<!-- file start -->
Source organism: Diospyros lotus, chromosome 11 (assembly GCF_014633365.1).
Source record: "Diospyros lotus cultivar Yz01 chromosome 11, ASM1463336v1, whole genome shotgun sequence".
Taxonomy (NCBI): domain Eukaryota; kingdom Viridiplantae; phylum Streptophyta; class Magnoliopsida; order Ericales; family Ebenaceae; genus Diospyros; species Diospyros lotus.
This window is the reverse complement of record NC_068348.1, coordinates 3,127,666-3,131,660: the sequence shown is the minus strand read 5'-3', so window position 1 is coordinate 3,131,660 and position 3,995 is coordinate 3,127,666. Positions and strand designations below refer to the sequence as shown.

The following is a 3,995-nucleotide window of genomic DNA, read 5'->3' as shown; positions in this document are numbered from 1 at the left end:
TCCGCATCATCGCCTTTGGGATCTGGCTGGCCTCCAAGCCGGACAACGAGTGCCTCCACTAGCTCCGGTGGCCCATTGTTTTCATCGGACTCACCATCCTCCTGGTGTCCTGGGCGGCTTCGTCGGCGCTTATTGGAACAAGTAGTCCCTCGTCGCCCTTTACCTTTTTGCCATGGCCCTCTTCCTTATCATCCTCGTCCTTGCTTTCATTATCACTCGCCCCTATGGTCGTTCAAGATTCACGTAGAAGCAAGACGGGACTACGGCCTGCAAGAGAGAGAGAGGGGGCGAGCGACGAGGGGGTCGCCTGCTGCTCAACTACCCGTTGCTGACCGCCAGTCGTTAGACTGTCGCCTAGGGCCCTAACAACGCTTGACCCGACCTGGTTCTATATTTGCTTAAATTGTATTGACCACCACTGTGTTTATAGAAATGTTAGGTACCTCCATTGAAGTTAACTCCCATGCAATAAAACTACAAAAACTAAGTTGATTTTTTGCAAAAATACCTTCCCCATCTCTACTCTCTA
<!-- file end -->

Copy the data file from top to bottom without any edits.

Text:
Source organism: Diospyros lotus, chromosome 11 (assembly GCF_014633365.1).
Source record: "Diospyros lotus cultivar Yz01 chromosome 11, ASM1463336v1, whole genome shotgun sequence".
Taxonomy (NCBI): domain Eukaryota; kingdom Viridiplantae; phylum Streptophyta; class Magnoliopsida; order Ericales; family Ebenaceae; genus Diospyros; species Diospyros lotus.
This window is the reverse complement of record NC_068348.1, coordinates 3,127,666-3,131,660: the sequence shown is the minus strand read 5'-3', so window position 1 is coordinate 3,131,660 and position 3,995 is coordinate 3,127,666. Positions and strand designations below refer to the sequence as shown.

The following is a 3,995-nucleotide window of genomic DNA, read 5'->3' as shown; positions in this document are numbered from 1 at the left end:
TCCGCATCATCGCCTTTGGGATCTGGCTGGCCTCCAAGCCGGACAACGAGTGCCTCCACTAGCTCCGGTGGCCCATTGTTTTCATCGGACTCACCATCCTCCTGGTGTCCTGGGCGGCTTCGTCGGCGCTTATTGGAACAAGTAGTCCCTCGTCGCCCTTTACCTTTTTGCCATGGCCCTCTTCCTTATCATCCTCGTCCTTGCTTTCATTATCACTCGCCCCTATGGTCGTTCAAGATTCACGTAGAAGCAAGACGGGACTACGGCCTGCAAGAGAGAGAGAGGGGGCGAGCGACGAGGGGGTCGCCTGCTGCTCAACTACCCGTTGCTGACCGCCAGTCGTTAGACTGTCGCCTAGGGCCCTAACAACGCTTGACCCGACCTGGTTCTATATTTGCTTAAATTGTATTGACCACCACTGTGTTTATAGAAATGTTAGGTACCTCCATTGAAGTTAACTCCCATGCAATAAAACTACAAAAACTAAGTTGATTTTTTGCAAAAATACCTTCCCCATCTCTACTCTCTA